Tuesday, October 28, 2008

Old Sewing Books

In my nearly endless wandering around Hodges Library at UT (the library's big and it hides its books in deep, difficult to navigate corners), I found a wall of books on textiles, design, and sewing. Nearly all of the books, with the exception of some highlighting current celeb designers, feature copyrights dating back to the 1910s.

The audience for these books is women, unequivocally, unquestionably, unalterably - and not just women, but the only kind of women allowed to exist in American society in 1910. Leafing through the yellowed pages of diagrams and sizing charts, I read little snippets of unasked for advice written throughout the books. Here's an excerpt taken from a chapter of Mary Picken's The Secrets of Distinctive Dress called "The First Requisite"(copyright, 1918):

"Once, at a Y.W.C.A. bathing pool, I was shocked to see a vest so unclean that it looked exactly like the color of the cement floor. When the girl who wore it was dressed for the street, she was half presentable; but, though I met her many times afterwards, the vest was the first thing I thought of, and I could never summon the respect I should like to have had for her."

And another:

"Elderly mothers have come to realize that they look ten years younger and are ten times more comfortable on a warm summer's day in a pretty, soft white dress, and it is pleasing to see a group of such mothers dressed in pretty, light wash dresses, as they appear many times as attractive as a group of young women."


"In a dietetics class held in the forenoon in a classroom, a young woman of good family wore a bedraggled afternoon dress, doubtless with the thought of wearing it out and getting as much good out of it as possible. The dress was distracting to the other members of the class, and the criticism she subjected herself to was costly - more costly than a simple businesslike dress befitting the occasion."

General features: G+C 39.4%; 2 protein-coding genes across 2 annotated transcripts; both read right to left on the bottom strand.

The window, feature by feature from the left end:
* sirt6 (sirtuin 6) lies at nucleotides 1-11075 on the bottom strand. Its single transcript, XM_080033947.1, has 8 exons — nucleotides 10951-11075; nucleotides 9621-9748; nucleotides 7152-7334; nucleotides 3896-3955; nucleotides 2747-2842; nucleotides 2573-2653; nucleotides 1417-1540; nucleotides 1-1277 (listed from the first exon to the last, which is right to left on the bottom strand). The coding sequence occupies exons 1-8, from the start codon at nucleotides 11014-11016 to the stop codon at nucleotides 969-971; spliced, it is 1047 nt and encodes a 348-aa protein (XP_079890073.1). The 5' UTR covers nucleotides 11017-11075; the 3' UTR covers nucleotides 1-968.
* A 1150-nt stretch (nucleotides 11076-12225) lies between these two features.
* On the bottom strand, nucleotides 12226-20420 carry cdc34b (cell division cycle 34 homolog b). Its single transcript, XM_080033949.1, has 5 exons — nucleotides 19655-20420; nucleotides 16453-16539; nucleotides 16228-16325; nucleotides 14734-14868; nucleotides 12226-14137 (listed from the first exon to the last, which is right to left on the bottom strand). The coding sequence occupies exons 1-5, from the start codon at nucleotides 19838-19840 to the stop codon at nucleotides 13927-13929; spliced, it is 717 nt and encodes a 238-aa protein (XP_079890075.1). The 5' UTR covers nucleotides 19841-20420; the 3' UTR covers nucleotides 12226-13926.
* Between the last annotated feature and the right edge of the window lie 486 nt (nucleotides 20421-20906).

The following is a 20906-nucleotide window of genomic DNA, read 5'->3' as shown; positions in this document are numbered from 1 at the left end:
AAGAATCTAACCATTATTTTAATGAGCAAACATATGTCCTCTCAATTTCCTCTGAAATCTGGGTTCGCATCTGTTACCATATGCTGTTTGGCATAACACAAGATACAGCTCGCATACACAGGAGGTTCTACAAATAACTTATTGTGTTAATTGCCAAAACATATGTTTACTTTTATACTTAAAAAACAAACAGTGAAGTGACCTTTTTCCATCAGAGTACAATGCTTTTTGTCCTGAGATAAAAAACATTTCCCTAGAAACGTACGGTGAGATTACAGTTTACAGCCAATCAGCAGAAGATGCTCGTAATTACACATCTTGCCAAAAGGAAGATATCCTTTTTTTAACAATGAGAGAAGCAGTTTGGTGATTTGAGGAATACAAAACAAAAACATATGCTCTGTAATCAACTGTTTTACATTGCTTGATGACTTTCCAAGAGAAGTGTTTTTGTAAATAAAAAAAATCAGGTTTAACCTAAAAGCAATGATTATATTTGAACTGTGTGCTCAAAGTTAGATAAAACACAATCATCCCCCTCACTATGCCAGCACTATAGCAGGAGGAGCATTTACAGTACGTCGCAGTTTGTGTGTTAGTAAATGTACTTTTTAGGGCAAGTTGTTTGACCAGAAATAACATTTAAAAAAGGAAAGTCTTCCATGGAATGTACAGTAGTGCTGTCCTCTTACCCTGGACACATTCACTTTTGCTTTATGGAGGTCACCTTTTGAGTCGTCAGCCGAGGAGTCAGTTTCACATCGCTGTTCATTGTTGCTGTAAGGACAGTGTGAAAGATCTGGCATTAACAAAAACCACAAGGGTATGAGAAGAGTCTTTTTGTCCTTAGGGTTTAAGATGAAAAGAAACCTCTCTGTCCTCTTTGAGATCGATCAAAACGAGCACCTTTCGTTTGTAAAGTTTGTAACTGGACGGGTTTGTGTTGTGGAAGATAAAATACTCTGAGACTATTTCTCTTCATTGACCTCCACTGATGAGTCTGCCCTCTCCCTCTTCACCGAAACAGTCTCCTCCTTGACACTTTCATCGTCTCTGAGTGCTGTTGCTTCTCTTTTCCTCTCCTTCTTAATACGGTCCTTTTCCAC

And one last one:

"In America, there are no such class distinctions. Here daughters from every country are blended in the making of American women; but even in this great Democracy appropriateness of dress should be understood and observed."

It's subtle, isn't it? If I had to deal with all these soft, guiding rules every day of my life and bear the criticism for detracting from these "guides," I would feel clubbed to death before a week was out. Certainly my modern goggles cannot view this without the rising hackles of feminity; that should be expected. But reading this as any person of any age, one should, I think, be provoked in the same way.

Every line reads to me like this: Be a good girl. Be a good girl. Be a good girl. Be a good girl. Be a good girl. I don't deny the value of lovely clothing and its power to create a mood, an authority, and to give the wearer a higher overall look. But it's the motivations here that are killing me.

There's more to this - an essay in it, I should think. I'll let you know when I write that one. (Note: here I sit in my $4 Target pants, my husband's old sweatshirt, and slippers. Mary Pickens is turning over in her grave.)

1 comment:

Anonymous said...

Here I sit at work in my boots from Prague, black pants (go figure), white turtle neck, imitation olive green bomber jacket (fablous find on sale for 7.00 Target thank you very much) with more static in my hair than it takes to light all of downtown Kalamazoo......roll over and over and over.

The words in the books are KILLER. For me so f**king full of judgment I want to vomit and then vomit more and we all know how I hate to get sick. I guess they forgot to write how difficult it was then (and now) to get affordable clothes that are fashionable should your body type not be that of Twiggy.............